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Labour court blocks SRC from effecting new salary structure

By Allan Mungai | Published Tue, June 12th 2018 at 09:05, Updated June 12th 2018 at 09:12 GMT +3
Employment and Labour Relations Court stops SRC from implementing a new job grading structure.

The Salaries and Remuneration Commission (SRC) has been stopped from implementing a new grading structure for county assembly employees.

The order issued by Employment and Labour Relations Court judge Nzioki Makau Monday is a big win for county assembly clerks who had sued to prevent SRC from implementing the new grading structures.

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The clerks complained that effecting the grades would result in demotions and slashed salaries and allowances.

Mr Makau ruled that the new structure was unlawful because it downgraded the clerks and would have affected their pay. He also noted that the decision was made without their involvement.

The court ruled that SRC had erred in putting county assembly clerks in Job Group B and D of the Patterson classification instead of B and E3.

It established that there was an initial grading during the tenure of the Transition Authority, which placed the clerks in Job Group E3, equivalent to Job Group S to T in the civil service.

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Fully engaged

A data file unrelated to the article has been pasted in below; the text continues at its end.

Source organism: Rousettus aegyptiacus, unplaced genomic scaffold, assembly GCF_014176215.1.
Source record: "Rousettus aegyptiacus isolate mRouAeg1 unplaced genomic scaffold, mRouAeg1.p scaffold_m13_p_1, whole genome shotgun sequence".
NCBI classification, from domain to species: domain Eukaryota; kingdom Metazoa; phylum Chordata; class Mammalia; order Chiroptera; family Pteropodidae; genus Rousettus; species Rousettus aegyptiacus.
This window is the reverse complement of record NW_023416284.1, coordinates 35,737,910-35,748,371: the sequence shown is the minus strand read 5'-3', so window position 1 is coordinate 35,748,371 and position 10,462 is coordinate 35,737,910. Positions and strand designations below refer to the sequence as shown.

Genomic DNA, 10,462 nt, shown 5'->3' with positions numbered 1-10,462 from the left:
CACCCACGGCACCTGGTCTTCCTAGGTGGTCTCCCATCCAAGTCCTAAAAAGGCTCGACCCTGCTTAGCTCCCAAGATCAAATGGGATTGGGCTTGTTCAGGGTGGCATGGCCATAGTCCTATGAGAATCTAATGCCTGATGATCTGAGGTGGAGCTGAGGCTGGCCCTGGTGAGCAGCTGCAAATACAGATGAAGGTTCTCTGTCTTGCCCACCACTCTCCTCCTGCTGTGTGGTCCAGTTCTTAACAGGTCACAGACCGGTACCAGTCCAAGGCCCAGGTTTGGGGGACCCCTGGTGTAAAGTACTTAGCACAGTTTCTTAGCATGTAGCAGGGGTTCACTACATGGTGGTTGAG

Claimants in the suit were led by Kirinyaga County Assembly Clerk Kamau Aidi.

But the SRC argued that the clerks were not fully engaged and involved in their roles and that county assemblies did not have any job descriptions befitting definition of top executives who fell under Job Group E.

The court said SRC should never have placed the clerks in Class D while other accounting officers and CEOs are in E.

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"The clerk is not a middle-level manager but in the band of senior specialists and top executives. They fit in the band E of the Patterson banding, and not D," the judge stated.

The clerks said aside from being administrative heads of assemblies, they were also the accounting officers, chief executives and secretaries of county assembly service boards as well as chief advisers to the speaker.


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